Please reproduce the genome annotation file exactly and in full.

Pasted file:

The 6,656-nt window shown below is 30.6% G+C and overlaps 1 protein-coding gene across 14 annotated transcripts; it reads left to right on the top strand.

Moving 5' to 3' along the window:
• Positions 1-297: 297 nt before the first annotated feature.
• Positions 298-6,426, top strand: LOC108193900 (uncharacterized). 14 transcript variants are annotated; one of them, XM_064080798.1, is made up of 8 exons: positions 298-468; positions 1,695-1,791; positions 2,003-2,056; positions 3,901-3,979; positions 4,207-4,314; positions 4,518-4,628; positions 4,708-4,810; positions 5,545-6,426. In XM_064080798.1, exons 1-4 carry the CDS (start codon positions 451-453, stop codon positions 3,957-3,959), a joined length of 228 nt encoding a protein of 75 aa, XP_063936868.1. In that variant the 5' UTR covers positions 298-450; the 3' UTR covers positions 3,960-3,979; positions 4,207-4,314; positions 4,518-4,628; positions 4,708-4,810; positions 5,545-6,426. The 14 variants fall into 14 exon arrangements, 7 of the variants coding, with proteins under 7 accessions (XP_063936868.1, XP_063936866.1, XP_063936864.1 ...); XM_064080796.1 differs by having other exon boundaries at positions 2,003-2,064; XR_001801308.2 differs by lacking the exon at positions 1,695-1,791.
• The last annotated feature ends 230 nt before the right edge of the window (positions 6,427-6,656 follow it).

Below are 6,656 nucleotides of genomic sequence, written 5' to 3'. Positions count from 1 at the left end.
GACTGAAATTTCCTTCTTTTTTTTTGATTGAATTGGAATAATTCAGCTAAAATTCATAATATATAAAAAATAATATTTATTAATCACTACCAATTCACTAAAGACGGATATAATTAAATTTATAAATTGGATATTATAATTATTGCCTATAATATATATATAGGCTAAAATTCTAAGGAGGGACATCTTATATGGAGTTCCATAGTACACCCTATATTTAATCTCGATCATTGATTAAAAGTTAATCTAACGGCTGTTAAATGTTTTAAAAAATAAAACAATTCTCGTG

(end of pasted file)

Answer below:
The 6,656-nt window shown below is 30.6% G+C and overlaps 1 protein-coding gene across 14 annotated transcripts; it reads left to right on the top strand.

Moving 5' to 3' along the window:
• Positions 1-297: 297 nt before the first annotated feature.
• Positions 298-6,426, top strand: LOC108193900 (uncharacterized). 14 transcript variants are annotated; one of them, XM_064080798.1, is made up of 8 exons: positions 298-468; positions 1,695-1,791; positions 2,003-2,056; positions 3,901-3,979; positions 4,207-4,314; positions 4,518-4,628; positions 4,708-4,810; positions 5,545-6,426. In XM_064080798.1, exons 1-4 carry the CDS (start codon positions 451-453, stop codon positions 3,957-3,959), a joined length of 228 nt encoding a protein of 75 aa, XP_063936868.1. In that variant the 5' UTR covers positions 298-450; the 3' UTR covers positions 3,960-3,979; positions 4,207-4,314; positions 4,518-4,628; positions 4,708-4,810; positions 5,545-6,426. The 14 variants fall into 14 exon arrangements, 7 of the variants coding, with proteins under 7 accessions (XP_063936868.1, XP_063936866.1, XP_063936864.1 ...); XM_064080796.1 differs by having other exon boundaries at positions 2,003-2,064; XR_001801308.2 differs by lacking the exon at positions 1,695-1,791.
• The last annotated feature ends 230 nt before the right edge of the window (positions 6,427-6,656 follow it).

Below are 6,656 nucleotides of genomic sequence, written 5' to 3'. Positions count from 1 at the left end.
GACTGAAATTTCCTTCTTTTTTTTTGATTGAATTGGAATAATTCAGCTAAAATTCATAATATATAAAAAATAATATTTATTAATCACTACCAATTCACTAAAGACGGATATAATTAAATTTATAAATTGGATATTATAATTATTGCCTATAATATATATATAGGCTAAAATTCTAAGGAGGGACATCTTATATGGAGTTCCATAGTACACCCTATATTTAATCTCGATCATTGATTAAAAGTTAATCTAACGGCTGTTAAATGTTTTAAAAAATAAAACAATTCTCGTG